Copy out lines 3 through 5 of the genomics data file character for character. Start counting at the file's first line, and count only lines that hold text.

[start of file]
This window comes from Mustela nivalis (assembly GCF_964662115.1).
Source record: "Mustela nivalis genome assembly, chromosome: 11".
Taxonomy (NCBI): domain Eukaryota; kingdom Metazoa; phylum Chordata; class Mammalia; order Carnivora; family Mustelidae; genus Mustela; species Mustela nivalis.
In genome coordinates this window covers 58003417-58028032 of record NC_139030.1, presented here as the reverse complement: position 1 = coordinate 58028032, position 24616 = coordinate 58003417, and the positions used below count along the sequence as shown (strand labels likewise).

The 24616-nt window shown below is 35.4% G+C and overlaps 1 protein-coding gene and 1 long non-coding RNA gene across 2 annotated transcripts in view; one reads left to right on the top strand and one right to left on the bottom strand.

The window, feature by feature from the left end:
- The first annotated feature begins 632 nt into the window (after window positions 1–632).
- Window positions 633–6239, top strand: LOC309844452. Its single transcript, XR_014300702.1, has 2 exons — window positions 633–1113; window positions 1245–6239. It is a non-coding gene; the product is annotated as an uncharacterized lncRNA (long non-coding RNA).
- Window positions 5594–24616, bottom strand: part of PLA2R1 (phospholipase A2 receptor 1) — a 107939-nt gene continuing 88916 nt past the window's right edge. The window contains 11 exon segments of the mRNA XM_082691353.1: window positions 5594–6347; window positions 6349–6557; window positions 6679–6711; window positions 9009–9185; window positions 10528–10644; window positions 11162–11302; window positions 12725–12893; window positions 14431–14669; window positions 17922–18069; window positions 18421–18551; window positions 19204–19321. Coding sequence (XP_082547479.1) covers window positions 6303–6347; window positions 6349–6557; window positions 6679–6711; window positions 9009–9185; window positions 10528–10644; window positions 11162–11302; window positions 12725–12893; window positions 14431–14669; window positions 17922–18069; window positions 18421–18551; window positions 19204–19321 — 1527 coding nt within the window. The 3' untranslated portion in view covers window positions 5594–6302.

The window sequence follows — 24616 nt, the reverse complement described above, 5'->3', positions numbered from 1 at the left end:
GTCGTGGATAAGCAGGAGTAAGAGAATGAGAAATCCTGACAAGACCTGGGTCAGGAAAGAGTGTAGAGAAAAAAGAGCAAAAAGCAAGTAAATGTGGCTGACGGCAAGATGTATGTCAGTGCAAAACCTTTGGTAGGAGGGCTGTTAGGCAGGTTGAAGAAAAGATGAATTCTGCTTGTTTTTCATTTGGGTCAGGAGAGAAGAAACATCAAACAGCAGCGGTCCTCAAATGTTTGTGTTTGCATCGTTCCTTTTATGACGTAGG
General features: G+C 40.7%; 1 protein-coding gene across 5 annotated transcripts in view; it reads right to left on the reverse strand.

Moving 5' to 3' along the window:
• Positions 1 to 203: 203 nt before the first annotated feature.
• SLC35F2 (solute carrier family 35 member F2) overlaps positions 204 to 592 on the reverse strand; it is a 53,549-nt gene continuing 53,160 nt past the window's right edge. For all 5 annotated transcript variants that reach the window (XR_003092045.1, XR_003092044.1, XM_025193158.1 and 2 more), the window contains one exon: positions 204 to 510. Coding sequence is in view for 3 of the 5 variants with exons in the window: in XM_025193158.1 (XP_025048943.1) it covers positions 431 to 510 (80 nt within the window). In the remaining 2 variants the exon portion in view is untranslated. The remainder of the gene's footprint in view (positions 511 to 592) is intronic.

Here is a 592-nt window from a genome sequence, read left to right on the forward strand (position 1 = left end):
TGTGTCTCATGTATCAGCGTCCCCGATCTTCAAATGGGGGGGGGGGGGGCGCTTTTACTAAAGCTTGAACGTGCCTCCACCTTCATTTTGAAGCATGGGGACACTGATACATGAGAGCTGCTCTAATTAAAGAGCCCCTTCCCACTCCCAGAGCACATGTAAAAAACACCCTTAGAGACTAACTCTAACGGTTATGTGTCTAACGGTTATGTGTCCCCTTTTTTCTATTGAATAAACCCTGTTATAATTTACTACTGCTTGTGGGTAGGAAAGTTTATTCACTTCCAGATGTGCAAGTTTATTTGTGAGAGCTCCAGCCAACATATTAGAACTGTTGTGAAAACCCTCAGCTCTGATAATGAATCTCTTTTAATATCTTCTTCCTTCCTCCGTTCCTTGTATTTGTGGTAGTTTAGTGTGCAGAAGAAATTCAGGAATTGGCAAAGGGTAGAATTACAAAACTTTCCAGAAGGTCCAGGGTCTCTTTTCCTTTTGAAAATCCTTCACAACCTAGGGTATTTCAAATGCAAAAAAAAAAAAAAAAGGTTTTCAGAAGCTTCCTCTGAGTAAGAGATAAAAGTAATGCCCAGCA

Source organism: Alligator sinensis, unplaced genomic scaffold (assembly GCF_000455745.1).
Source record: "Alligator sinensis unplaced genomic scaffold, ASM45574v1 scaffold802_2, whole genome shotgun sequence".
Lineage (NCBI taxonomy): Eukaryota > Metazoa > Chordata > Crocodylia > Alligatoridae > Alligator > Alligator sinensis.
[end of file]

Taxonomy (NCBI): domain Eukaryota; kingdom Metazoa; phylum Chordata; class Mammalia; order Carnivora; family Mustelidae; genus Mustela; species Mustela nivalis.
In genome coordinates this window covers 58003417-58028032 of record NC_139030.1, presented here as the reverse complement: position 1 = coordinate 58028032, position 24616 = coordinate 58003417, and the positions used below count along the sequence as shown (strand labels likewise).

The 24616-nt window shown below is 35.4% G+C and overlaps 1 protein-coding gene and 1 long non-coding RNA gene across 2 annotated transcripts in view; one reads left to right on the top strand and one right to left on the bottom strand.